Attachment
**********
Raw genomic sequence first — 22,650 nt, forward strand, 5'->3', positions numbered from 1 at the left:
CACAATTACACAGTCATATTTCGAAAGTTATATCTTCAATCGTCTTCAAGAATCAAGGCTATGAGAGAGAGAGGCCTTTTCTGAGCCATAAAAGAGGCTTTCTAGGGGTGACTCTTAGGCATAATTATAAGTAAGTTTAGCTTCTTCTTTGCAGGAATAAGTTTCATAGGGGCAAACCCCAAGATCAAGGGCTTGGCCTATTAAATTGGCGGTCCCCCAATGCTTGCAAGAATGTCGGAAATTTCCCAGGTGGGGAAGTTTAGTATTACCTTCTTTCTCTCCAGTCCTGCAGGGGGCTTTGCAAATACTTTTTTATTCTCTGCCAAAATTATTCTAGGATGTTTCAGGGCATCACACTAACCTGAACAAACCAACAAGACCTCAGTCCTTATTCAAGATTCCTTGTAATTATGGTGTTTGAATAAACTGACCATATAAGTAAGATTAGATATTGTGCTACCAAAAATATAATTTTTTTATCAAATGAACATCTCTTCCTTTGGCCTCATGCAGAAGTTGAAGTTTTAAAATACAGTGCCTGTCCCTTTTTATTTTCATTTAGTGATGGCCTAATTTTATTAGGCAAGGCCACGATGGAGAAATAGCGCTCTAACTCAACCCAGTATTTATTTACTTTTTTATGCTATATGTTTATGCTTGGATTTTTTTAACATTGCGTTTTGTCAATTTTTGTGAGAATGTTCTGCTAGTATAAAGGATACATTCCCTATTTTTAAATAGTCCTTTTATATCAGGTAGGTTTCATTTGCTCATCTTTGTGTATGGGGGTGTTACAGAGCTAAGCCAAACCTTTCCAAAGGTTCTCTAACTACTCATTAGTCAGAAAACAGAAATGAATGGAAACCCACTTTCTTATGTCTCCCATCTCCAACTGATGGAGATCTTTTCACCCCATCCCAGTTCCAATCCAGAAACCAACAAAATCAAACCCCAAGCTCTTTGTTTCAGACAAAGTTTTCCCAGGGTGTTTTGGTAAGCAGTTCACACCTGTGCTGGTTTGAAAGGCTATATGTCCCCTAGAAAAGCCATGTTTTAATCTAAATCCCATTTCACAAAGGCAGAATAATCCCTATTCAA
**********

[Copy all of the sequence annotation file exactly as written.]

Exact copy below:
Raw genomic sequence first — 22,650 nt, forward strand, 5'->3', positions numbered from 1 at the left:
CACAATTACACAGTCATATTTCGAAAGTTATATCTTCAATCGTCTTCAAGAATCAAGGCTATGAGAGAGAGAGGCCTTTTCTGAGCCATAAAAGAGGCTTTCTAGGGGTGACTCTTAGGCATAATTATAAGTAAGTTTAGCTTCTTCTTTGCAGGAATAAGTTTCATAGGGGCAAACCCCAAGATCAAGGGCTTGGCCTATTAAATTGGCGGTCCCCCAATGCTTGCAAGAATGTCGGAAATTTCCCAGGTGGGGAAGTTTAGTATTACCTTCTTTCTCTCCAGTCCTGCAGGGGGCTTTGCAAATACTTTTTTATTCTCTGCCAAAATTATTCTAGGATGTTTCAGGGCATCACACTAACCTGAACAAACCAACAAGACCTCAGTCCTTATTCAAGATTCCTTGTAATTATGGTGTTTGAATAAACTGACCATATAAGTAAGATTAGATATTGTGCTACCAAAAATATAATTTTTTTATCAAATGAACATCTCTTCCTTTGGCCTCATGCAGAAGTTGAAGTTTTAAAATACAGTGCCTGTCCCTTTTTATTTTCATTTAGTGATGGCCTAATTTTATTAGGCAAGGCCACGATGGAGAAATAGCGCTCTAACTCAACCCAGTATTTATTTACTTTTTTATGCTATATGTTTATGCTTGGATTTTTTTAACATTGCGTTTTGTCAATTTTTGTGAGAATGTTCTGCTAGTATAAAGGATACATTCCCTATTTTTAAATAGTCCTTTTATATCAGGTAGGTTTCATTTGCTCATCTTTGTGTATGGGGGTGTTACAGAGCTAAGCCAAACCTTTCCAAAGGTTCTCTAACTACTCATTAGTCAGAAAACAGAAATGAATGGAAACCCACTTTCTTATGTCTCCCATCTCCAACTGATGGAGATCTTTTCACCCCATCCCAGTTCCAATCCAGAAACCAACAAAATCAAACCCCAAGCTCTTTGTTTCAGACAAAGTTTTCCCAGGGTGTTTTGGTAAGCAGTTCACACCTGTGCTGGTTTGAAAGGCTATATGTCCCCTAGAAAAGCCATGTTTTAATCTAAATCCCATTTCACAAAGGCAGAATAATCCCTATTCAA